She applied the Page 69 Test to her new novel, The Aviary Gate, and reported the following:
Bizarrely, page 69 of my new novel The Aviary Gate is actually strangely representative. In fact, if I had to pick one page myself, it might well be this one.Read an excerpt from The Aviary Gate, and watch a video of the author discussing the book.
It describes a scene from the point of view of the novel's heroine, a young English girl called Celia Lamprey, who at the end of the sixteenth century was thought to have been drowned in a shipwreck, but is then found to have survived and been taken into captivity, and then sold into the Ottoman Sultan's harem as a concubine. The scene which takes place on page 69 is the culmination of a long passage describing how Celia is prepared for her first encounter with the Sultan. She is bathed and depilated, perfumed and dressed, and then by accident (or is it an accident?) given a dose of opium. Previous to this, one of her attendants has given her a crash course in how to please the Sultan (a practical demonstration, carried out on a pear, but not leaving anything to Celia's terrified imagination) - just at the moment when the opium is beginning to kick in.
A scream of laughter, high-pitched and shrill, rose in Celia's throat, only to die, still-born, against her lips. At the same time she became aware that something strange was happening to the rest of her body. A feeling of warmth, quite different from the sense of prickling shame which had consumed her just moments before, enveloped her: a feeling of lassitude, warmth and physical ease. .... At that moment there was a banging - the sound of staves on wood - in the corridor outside. 'They're ready for you," Cariye Lala dried her lips sedately with a corner of cloth. 'Come: it's time.'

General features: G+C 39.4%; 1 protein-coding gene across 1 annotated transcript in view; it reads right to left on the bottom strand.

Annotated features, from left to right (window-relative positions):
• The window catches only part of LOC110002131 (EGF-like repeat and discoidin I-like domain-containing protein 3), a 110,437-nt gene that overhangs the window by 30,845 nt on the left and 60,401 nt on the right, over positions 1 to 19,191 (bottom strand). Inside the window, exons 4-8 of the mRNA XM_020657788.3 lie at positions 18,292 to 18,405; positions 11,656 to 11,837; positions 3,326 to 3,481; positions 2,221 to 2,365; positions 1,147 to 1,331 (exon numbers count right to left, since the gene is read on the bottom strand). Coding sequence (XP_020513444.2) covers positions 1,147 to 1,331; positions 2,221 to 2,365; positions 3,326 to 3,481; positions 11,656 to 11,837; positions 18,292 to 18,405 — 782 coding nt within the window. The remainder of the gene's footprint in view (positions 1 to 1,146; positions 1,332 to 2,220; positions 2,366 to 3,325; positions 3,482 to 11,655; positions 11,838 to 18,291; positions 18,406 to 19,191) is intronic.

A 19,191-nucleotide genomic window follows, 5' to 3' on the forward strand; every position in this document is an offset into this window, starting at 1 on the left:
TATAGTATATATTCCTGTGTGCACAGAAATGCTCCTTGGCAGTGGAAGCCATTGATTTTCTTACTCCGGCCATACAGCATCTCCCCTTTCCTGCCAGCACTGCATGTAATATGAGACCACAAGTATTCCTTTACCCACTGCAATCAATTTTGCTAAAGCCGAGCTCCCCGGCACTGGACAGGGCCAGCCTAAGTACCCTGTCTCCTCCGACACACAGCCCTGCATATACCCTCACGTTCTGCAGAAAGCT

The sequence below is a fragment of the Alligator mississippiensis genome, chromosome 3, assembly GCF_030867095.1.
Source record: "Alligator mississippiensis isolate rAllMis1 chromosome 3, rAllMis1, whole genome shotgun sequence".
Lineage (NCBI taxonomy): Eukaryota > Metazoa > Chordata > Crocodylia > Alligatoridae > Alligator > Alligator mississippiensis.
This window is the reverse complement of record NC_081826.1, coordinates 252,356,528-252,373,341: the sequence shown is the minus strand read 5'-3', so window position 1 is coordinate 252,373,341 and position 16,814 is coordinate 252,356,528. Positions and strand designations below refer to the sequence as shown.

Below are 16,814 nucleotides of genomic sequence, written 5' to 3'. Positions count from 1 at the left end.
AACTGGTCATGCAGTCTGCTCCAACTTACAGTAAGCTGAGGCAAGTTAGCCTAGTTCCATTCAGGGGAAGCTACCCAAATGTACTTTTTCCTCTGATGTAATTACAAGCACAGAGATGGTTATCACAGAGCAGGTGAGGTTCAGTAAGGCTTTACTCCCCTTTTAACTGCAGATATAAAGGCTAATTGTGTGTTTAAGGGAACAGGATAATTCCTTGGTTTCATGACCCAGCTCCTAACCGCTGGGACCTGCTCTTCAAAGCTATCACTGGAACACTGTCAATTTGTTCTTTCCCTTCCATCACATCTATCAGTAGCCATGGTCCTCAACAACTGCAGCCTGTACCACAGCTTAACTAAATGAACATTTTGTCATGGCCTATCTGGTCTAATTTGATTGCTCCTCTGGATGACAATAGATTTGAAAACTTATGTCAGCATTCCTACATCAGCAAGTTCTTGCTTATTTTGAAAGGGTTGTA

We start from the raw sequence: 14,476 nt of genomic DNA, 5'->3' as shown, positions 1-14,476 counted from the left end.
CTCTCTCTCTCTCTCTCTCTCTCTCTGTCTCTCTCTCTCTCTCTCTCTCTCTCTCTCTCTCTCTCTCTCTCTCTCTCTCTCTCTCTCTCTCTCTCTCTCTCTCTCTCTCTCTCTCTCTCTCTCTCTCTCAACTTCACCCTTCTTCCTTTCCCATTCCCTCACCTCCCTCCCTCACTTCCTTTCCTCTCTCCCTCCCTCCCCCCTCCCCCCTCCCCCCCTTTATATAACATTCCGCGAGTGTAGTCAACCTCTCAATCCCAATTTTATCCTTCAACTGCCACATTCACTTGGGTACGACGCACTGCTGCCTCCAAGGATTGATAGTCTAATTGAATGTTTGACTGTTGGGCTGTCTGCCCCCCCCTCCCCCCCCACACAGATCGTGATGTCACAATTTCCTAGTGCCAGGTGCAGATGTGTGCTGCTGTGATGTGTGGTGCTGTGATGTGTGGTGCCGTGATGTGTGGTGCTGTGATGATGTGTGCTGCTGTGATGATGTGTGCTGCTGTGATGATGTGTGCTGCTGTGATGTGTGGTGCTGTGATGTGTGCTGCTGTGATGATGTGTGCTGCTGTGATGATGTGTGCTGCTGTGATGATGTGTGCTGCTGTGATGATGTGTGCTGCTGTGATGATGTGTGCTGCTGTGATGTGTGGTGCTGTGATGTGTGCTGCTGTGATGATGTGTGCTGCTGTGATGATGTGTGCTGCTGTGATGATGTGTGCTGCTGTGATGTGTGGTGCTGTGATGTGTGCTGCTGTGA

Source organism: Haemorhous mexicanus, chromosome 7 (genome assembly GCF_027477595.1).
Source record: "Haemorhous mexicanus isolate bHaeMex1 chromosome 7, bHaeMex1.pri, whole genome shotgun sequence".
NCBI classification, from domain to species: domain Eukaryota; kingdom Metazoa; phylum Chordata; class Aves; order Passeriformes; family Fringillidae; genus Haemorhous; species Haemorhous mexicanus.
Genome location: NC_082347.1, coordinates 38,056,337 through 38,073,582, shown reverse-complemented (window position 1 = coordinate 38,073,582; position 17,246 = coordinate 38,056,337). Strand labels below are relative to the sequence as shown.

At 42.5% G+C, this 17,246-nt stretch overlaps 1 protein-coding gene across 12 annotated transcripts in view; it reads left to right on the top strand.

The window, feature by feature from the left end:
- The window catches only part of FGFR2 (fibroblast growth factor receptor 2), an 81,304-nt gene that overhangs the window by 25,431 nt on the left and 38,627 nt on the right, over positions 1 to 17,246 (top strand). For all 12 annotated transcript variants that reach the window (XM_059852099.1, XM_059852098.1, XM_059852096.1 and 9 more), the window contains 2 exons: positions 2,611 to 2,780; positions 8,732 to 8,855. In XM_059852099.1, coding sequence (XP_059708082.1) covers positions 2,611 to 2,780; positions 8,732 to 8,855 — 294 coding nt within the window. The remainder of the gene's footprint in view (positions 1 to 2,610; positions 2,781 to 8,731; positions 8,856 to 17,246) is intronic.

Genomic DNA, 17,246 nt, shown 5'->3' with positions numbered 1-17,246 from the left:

The novel is not in the least pornographic (although from page 69 you might well think it) but I hope it is sexy, and also true to life. Part of the joy of writing this novel was the lengthy researches I did into what life may really have been like for the women, all of whom were technically slaves, who entered this fabled place. I think in reality it was probably for more like a rather strict boarding school, or even bizarrely, a convent, than the lurid palace for naked dancers that is so often portrayed in nineteenth century paintings and the like. Read it and prepare to be surprised.
The rest of the novel is both a mystery story - there is an attempted poisoning on page 1 - and a love story. Will Celia Lamprey be re-united with her former lover, the English merchant Paul Pindar, who has been sent as part of an English diplomatic mission to renew trading rights with the Sultan? There is also a contemporary story, about a young woman academic, Elizabeth, who is researching captivity narratives and trying to piece together the ultimate fate of Celia Lamprey. One blogger has described the novel as being a love story between Elizabeth and Celia. I wonder if you'll agree?
Learn more about the author and her work at Katie Hickman's website.
Visit the complete list of books in the Page 69 Test Series.